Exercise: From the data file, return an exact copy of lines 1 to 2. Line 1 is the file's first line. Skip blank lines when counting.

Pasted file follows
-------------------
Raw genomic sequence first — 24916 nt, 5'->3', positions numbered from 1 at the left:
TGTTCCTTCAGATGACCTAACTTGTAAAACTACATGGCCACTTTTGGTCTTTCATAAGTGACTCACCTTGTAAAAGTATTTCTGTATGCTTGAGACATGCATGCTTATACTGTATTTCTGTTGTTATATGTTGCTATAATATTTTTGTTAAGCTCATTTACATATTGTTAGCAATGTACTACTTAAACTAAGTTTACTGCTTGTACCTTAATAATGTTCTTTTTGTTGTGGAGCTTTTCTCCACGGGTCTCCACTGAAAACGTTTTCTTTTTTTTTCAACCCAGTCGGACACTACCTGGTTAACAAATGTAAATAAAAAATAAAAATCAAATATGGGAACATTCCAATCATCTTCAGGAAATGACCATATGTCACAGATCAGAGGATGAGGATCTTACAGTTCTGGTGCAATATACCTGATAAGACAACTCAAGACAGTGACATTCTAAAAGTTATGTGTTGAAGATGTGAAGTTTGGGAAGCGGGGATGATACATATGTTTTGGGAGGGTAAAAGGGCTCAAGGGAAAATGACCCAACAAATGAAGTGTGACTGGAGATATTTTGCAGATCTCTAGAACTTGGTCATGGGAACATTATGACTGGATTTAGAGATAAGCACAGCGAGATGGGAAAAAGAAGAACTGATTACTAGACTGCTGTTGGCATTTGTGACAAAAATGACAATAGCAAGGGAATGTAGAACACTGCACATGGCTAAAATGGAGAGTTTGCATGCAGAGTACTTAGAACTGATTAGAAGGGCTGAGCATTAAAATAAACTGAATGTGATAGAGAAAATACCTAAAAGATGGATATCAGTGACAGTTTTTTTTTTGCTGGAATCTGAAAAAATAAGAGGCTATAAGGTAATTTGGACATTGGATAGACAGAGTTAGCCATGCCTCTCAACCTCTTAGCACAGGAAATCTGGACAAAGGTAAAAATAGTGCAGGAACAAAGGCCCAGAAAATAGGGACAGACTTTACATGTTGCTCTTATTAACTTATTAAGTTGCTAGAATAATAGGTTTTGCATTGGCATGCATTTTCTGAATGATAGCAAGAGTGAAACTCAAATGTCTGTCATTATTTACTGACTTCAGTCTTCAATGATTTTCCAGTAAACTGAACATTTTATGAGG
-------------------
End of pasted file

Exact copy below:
Raw genomic sequence first — 24916 nt, 5'->3', positions numbered from 1 at the left:
TGTTCCTTCAGATGACCTAACTTGTAAAACTACATGGCCACTTTTGGTCTTTCATAAGTGACTCACCTTGTAAAAGTATTTCTGTATGCTTGAGACATGCATGCTTATACTGTATTTCTGTTGTTATATGTTGCTATAATATTTTTGTTAAGCTCATTTACATATTGTTAGCAATGTACTACTTAAACTAAGTTTACTGCTTGTACCTTAATAATGTTCTTTTTGTTGTGGAGCTTTTCTCCACGGGTCTCCACTGAAAACGTTTTCTTTTTTTTTCAACCCAGTCGGACACTACCTGGTTAACAAATGTAAATAAAAAATAAAAATCAAATATGGGAACATTCCAATCATCTTCAGGAAATGACCATATGTCACAGATCAGAGGATGAGGATCTTACAGTTCTGGTGCAATATACCTGATAAGACAACTCAAGACAGTGACATTCTAAAAGTTATGTGTTGAAGATGTGAAGTTTGGGAAGCGGGGATGATACATATGTTTTGGGAGGGTAAAAGGGCTCAAGGGAAAATGACCCAACAAATGAAGTGTGACTGGAGATATTTTGCAGATCTCTAGAACTTGGTCATGGGAACATTATGACTGGATTTAGAGATAAGCACAGCGAGATGGGAAAAAGAAGAACTGATTACTAGACTGCTGTTGGCATTTGTGACAAAAATGACAATAGCAAGGGAATGTAGAACACTGCACATGGCTAAAATGGAGAGTTTGCATGCAGAGTACTTAGAACTGATTAGAAGGGCTGAGCATTAAAATAAACTGAATGTGATAGAGAAAATACCTAAAAGATGGATATCAGTGACAGTTTTTTTTTTGCTGGAATCTGAAAAAATAAGAGGCTATAAGGTAATTTGGACATTGGATAGACAGAGTTAGCCATGCCTCTCAACCTCTTAGCACAGGAAATCTGGACAAAGGTAAAAATAGTGCAGGAACAAAGGCCCAGAAAATAGGGACAGACTTTACATGTTGCTCTTATTAACTTATTAAGTTGCTAGAATAATAGGTTTTGCATTGGCATGCATTTTCTGAATGATAGCAAGAGTGAAACTCAAATGTCTGTCATTATTTACTGACTTCAGTCTTCAATGATTTTCCAGTAAACTGAACATTTTATGAGG